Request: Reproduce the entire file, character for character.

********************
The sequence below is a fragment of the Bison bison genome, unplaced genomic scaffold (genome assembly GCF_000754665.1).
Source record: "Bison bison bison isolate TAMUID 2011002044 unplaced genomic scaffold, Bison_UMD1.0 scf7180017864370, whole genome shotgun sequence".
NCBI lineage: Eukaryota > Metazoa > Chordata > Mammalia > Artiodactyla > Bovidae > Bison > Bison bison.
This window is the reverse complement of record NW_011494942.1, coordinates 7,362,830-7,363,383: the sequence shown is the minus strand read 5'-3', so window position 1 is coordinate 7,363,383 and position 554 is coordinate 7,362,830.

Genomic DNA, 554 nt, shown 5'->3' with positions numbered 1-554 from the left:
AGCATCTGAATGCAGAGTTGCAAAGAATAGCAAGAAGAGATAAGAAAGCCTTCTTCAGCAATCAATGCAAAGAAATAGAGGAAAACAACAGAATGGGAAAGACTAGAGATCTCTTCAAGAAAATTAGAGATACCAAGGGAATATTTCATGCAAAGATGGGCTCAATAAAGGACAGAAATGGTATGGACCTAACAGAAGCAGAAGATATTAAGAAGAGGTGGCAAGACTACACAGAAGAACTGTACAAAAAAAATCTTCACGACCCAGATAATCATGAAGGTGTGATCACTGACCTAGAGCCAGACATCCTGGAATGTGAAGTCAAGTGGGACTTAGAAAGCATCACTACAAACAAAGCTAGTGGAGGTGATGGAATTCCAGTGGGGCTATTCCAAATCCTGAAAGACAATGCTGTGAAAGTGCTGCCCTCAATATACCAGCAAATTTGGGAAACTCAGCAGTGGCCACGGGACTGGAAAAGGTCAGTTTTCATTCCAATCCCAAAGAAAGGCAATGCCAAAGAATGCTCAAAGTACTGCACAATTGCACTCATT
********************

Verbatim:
The sequence below is a fragment of the Bison bison genome, unplaced genomic scaffold (genome assembly GCF_000754665.1).
Source record: "Bison bison bison isolate TAMUID 2011002044 unplaced genomic scaffold, Bison_UMD1.0 scf7180017864370, whole genome shotgun sequence".
NCBI lineage: Eukaryota > Metazoa > Chordata > Mammalia > Artiodactyla > Bovidae > Bison > Bison bison.
This window is the reverse complement of record NW_011494942.1, coordinates 7,362,830-7,363,383: the sequence shown is the minus strand read 5'-3', so window position 1 is coordinate 7,363,383 and position 554 is coordinate 7,362,830.

Genomic DNA, 554 nt, shown 5'->3' with positions numbered 1-554 from the left:
AGCATCTGAATGCAGAGTTGCAAAGAATAGCAAGAAGAGATAAGAAAGCCTTCTTCAGCAATCAATGCAAAGAAATAGAGGAAAACAACAGAATGGGAAAGACTAGAGATCTCTTCAAGAAAATTAGAGATACCAAGGGAATATTTCATGCAAAGATGGGCTCAATAAAGGACAGAAATGGTATGGACCTAACAGAAGCAGAAGATATTAAGAAGAGGTGGCAAGACTACACAGAAGAACTGTACAAAAAAAATCTTCACGACCCAGATAATCATGAAGGTGTGATCACTGACCTAGAGCCAGACATCCTGGAATGTGAAGTCAAGTGGGACTTAGAAAGCATCACTACAAACAAAGCTAGTGGAGGTGATGGAATTCCAGTGGGGCTATTCCAAATCCTGAAAGACAATGCTGTGAAAGTGCTGCCCTCAATATACCAGCAAATTTGGGAAACTCAGCAGTGGCCACGGGACTGGAAAAGGTCAGTTTTCATTCCAATCCCAAAGAAAGGCAATGCCAAAGAATGCTCAAAGTACTGCACAATTGCACTCATT